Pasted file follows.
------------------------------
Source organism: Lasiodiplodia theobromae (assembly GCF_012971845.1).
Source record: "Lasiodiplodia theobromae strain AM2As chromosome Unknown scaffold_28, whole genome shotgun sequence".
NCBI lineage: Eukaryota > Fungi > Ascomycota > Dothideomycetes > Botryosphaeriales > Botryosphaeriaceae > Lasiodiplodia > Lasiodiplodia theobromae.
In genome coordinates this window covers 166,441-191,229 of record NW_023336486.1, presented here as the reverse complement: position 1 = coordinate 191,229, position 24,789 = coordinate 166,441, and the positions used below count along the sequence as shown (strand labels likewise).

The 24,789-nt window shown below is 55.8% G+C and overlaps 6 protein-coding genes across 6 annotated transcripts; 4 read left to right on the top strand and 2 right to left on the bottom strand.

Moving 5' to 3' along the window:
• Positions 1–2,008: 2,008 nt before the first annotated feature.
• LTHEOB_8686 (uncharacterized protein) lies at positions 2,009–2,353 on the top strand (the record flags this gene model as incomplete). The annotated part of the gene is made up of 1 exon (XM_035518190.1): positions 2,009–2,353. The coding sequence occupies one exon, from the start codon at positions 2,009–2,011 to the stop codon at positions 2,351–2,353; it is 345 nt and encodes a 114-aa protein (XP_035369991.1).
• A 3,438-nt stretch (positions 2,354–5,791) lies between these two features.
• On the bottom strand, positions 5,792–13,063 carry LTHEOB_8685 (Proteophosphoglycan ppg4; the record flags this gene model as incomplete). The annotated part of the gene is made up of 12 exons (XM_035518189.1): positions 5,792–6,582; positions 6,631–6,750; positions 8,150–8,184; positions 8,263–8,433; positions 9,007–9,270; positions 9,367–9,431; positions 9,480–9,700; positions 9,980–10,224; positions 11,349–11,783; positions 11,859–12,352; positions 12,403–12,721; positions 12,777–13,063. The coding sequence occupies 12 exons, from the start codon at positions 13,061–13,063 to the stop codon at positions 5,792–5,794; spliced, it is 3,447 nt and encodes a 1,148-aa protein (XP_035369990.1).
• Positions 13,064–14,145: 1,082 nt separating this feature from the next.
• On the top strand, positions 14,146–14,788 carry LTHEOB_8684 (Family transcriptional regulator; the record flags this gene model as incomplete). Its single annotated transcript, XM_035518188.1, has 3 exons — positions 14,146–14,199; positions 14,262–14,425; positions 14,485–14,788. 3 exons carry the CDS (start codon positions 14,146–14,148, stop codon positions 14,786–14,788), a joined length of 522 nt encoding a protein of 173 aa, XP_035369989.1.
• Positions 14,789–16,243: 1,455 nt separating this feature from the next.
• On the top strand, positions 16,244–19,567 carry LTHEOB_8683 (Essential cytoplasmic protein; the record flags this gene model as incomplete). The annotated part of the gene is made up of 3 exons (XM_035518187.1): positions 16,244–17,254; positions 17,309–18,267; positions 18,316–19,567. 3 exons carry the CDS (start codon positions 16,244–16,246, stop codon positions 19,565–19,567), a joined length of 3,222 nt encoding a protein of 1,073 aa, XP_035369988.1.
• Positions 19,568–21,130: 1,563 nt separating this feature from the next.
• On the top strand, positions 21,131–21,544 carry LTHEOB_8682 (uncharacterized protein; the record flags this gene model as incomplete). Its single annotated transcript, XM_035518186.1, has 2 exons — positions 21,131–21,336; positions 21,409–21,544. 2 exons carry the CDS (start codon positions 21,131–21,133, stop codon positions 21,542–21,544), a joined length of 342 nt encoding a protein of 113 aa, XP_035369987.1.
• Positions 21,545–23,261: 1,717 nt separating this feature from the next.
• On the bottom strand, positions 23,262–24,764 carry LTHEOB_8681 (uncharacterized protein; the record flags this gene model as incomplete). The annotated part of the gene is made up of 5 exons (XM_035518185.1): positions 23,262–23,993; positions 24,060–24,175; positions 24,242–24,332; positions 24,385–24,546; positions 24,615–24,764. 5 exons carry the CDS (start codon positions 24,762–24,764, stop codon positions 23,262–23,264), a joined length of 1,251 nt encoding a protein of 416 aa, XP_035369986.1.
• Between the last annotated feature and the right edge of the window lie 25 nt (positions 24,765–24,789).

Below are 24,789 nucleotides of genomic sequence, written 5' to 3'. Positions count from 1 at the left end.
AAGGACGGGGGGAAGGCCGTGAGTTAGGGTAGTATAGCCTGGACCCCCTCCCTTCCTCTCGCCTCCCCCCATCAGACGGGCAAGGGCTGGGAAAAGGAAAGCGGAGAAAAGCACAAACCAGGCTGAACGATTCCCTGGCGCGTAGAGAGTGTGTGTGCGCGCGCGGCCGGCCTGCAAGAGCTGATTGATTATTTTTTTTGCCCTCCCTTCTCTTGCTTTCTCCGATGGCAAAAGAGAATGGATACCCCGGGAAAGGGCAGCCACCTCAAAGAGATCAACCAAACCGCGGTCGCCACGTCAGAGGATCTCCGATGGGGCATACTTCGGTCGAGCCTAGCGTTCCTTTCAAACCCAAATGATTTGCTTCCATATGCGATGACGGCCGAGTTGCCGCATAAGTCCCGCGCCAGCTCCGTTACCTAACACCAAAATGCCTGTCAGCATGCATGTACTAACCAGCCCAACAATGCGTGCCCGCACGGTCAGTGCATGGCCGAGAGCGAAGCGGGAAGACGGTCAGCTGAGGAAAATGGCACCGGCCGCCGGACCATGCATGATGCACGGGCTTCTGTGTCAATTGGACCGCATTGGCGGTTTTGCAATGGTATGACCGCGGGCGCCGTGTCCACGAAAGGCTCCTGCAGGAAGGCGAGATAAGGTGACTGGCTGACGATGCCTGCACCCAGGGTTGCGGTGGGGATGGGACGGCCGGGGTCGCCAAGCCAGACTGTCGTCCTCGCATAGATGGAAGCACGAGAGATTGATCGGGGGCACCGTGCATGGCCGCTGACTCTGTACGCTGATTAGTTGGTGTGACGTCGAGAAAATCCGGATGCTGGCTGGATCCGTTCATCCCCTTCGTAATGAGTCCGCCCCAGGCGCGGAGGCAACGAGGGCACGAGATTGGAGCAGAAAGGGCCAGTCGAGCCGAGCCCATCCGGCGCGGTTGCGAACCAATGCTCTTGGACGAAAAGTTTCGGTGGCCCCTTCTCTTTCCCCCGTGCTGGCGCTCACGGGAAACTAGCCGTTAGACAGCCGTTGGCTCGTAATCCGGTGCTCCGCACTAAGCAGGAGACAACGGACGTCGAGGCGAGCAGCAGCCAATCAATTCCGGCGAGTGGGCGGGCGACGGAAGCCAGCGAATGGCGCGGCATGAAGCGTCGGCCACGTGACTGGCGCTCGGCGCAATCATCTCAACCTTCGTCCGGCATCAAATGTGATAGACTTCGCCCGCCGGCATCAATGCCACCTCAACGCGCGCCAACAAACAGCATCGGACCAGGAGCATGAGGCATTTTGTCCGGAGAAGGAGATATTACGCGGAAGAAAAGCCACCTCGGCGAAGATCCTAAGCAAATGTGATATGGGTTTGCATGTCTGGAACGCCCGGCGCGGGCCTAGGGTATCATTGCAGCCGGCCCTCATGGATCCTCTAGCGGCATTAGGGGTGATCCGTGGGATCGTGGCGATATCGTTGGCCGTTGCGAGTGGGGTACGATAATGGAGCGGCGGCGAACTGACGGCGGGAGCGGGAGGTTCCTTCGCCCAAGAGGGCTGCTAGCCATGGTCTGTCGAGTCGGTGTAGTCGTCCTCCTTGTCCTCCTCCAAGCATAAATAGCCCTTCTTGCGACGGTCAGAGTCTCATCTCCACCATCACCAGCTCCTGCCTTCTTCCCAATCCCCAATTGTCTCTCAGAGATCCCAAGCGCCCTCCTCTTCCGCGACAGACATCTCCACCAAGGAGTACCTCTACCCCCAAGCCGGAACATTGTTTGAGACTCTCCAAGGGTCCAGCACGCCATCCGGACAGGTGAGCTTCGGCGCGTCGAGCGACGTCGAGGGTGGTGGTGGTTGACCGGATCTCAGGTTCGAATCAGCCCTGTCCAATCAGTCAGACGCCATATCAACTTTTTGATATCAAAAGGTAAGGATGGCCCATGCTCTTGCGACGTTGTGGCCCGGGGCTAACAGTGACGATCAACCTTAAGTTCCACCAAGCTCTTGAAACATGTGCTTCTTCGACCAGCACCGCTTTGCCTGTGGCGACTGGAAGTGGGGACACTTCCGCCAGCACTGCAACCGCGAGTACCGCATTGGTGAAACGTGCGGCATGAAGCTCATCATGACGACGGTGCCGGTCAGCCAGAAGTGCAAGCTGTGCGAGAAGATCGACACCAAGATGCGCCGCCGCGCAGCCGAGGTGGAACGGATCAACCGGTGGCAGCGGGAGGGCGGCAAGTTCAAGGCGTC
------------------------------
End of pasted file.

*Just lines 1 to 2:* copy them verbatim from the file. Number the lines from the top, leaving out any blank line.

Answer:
Source organism: Lasiodiplodia theobromae (assembly GCF_012971845.1).
Source record: "Lasiodiplodia theobromae strain AM2As chromosome Unknown scaffold_28, whole genome shotgun sequence".